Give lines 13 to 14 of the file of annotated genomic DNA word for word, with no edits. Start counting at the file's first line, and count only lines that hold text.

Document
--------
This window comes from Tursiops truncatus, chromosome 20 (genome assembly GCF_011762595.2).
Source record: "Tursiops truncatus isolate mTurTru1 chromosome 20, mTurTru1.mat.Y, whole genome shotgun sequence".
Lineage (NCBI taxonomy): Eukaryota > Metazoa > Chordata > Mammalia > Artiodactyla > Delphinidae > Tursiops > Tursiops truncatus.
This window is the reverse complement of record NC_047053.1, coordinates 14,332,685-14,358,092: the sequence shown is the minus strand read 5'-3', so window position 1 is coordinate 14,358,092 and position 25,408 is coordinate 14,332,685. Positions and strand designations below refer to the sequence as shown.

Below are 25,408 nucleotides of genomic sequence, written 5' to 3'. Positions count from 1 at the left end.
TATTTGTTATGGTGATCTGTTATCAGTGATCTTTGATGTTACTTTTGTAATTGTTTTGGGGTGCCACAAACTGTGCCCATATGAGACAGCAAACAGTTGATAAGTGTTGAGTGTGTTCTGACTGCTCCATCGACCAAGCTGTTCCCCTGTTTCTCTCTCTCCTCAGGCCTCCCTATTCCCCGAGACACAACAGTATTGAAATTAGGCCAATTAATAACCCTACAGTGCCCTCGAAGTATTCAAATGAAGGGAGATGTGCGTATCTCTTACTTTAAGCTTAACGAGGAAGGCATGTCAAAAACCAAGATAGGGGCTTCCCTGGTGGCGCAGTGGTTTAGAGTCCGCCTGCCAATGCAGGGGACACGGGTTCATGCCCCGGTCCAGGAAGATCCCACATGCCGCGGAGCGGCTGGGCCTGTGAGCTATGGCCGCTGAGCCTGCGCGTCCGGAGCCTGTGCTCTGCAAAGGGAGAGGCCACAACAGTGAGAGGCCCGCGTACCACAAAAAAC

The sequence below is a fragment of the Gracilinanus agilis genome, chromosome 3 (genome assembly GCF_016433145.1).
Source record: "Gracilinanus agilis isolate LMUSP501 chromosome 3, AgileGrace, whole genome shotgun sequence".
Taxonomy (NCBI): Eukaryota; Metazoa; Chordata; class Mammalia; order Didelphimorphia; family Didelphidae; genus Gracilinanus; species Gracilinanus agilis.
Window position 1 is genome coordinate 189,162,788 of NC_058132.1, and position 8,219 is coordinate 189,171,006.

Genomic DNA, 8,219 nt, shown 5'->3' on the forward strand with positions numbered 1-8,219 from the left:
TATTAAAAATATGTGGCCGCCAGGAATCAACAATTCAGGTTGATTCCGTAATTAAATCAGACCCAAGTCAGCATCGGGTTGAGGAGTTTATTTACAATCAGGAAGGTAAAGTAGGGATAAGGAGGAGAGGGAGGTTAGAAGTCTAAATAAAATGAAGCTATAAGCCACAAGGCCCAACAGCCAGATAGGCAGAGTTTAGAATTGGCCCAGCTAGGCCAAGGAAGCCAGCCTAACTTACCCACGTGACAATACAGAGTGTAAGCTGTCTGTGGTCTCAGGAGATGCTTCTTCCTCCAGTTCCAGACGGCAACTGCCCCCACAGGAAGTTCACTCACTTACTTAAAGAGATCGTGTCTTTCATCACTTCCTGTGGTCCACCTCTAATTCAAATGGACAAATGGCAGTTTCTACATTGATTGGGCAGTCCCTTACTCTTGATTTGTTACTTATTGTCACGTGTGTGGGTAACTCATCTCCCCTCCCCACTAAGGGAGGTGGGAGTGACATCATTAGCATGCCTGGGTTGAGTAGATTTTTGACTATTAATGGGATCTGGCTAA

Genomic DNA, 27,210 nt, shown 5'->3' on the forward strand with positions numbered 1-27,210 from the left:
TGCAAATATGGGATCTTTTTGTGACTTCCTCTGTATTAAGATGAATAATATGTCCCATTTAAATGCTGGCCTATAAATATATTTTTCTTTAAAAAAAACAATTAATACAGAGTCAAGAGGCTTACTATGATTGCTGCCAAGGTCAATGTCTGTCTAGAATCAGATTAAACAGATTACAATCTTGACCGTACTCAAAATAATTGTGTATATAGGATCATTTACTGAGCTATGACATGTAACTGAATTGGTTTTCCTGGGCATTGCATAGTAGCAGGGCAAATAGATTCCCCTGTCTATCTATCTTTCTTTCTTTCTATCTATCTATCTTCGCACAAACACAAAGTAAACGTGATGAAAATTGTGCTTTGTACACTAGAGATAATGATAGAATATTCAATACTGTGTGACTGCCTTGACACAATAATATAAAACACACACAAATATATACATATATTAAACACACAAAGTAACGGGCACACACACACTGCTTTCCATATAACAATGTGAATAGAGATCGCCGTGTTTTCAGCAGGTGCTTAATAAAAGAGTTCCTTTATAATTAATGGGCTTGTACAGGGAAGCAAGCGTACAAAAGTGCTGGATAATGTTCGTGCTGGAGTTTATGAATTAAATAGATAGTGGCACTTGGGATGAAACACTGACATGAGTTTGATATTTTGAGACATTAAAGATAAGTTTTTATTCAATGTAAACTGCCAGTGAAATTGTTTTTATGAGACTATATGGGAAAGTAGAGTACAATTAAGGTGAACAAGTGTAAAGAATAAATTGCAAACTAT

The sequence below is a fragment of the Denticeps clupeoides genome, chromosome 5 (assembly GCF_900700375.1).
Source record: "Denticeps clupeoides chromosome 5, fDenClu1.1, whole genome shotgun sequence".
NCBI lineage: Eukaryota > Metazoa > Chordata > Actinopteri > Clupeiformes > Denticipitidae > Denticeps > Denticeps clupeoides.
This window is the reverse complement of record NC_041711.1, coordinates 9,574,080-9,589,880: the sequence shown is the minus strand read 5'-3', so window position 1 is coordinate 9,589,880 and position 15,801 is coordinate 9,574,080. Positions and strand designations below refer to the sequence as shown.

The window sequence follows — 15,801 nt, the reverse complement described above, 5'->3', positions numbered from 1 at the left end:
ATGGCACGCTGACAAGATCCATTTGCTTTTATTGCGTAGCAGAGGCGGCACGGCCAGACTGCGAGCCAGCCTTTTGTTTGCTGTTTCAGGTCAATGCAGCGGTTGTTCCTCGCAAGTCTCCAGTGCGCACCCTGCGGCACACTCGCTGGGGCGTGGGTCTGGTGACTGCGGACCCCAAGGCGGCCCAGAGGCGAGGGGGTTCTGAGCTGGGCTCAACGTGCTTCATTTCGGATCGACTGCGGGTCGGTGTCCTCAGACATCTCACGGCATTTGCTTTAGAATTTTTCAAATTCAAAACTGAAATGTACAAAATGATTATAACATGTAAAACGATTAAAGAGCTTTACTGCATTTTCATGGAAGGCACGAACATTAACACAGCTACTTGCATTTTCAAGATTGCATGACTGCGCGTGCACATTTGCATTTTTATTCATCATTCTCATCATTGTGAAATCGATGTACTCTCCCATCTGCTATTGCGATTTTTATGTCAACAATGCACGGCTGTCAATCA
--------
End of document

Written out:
Genomic DNA, 27,210 nt, shown 5'->3' on the forward strand with positions numbered 1-27,210 from the left:
TGCAAATATGGGATCTTTTTGTGACTTCCTCTGTATTAAGATGAATAATATGTCCCATTTAAATGCTGGCCTATAAATATATTTTTCTTTAAAAAAAACAATTAATACAGAGTCAAGAGGCTTACTATGATTGCTGCCAAGGTCAATGTCTGTCTAGAATCAGATTAAACAGATTACAATCTTGACCGTACTCAAAATAATTGTGTATATAGGATCATTTACTGAGCTATGACATGTAACTGAATTGGTTTTCCTGGGCATTGCATAGTAGCAGGGCAAATAGATTCCCCTGTCTATCTATCTTTCTTTCTTTCTATCTATCTATCTTCGCACAAACACAAAGTAAACGTGATGAAAATTGTGCTTTGTACACTAGAGATAATGATAGAATATTCAATACTGTGTGACTGCCTTGACACAATAATATAAAACACACACAAATATATACATATATTAAACACACAAAGTAACGGGCACACACACACTGCTTTCCATATAACAATGTGAATAGAGATCGCCGTGTTTTCAGCAGGTGCTTAATAAAAGAGTTCCTTTATAATTAATGGGCTTGTACAGGGAAGCAAGCGTACAAAAGTGCTGGATAATGTTCGTGCTGGAGTTTATGAATTAAATAGATAGTGGCACTTGGGATGAAACACTGACATGAGTTTGATATTTTGAGACATTAAAGATAAGTTTTTATTCAATGTAAACTGCCAGTGAAATTGTTTTTATGAGACTATATGGGAAAGTAGAGTACAATTAAGGTGAACAAGTGTAAAGAATAAATTGCAAACTAT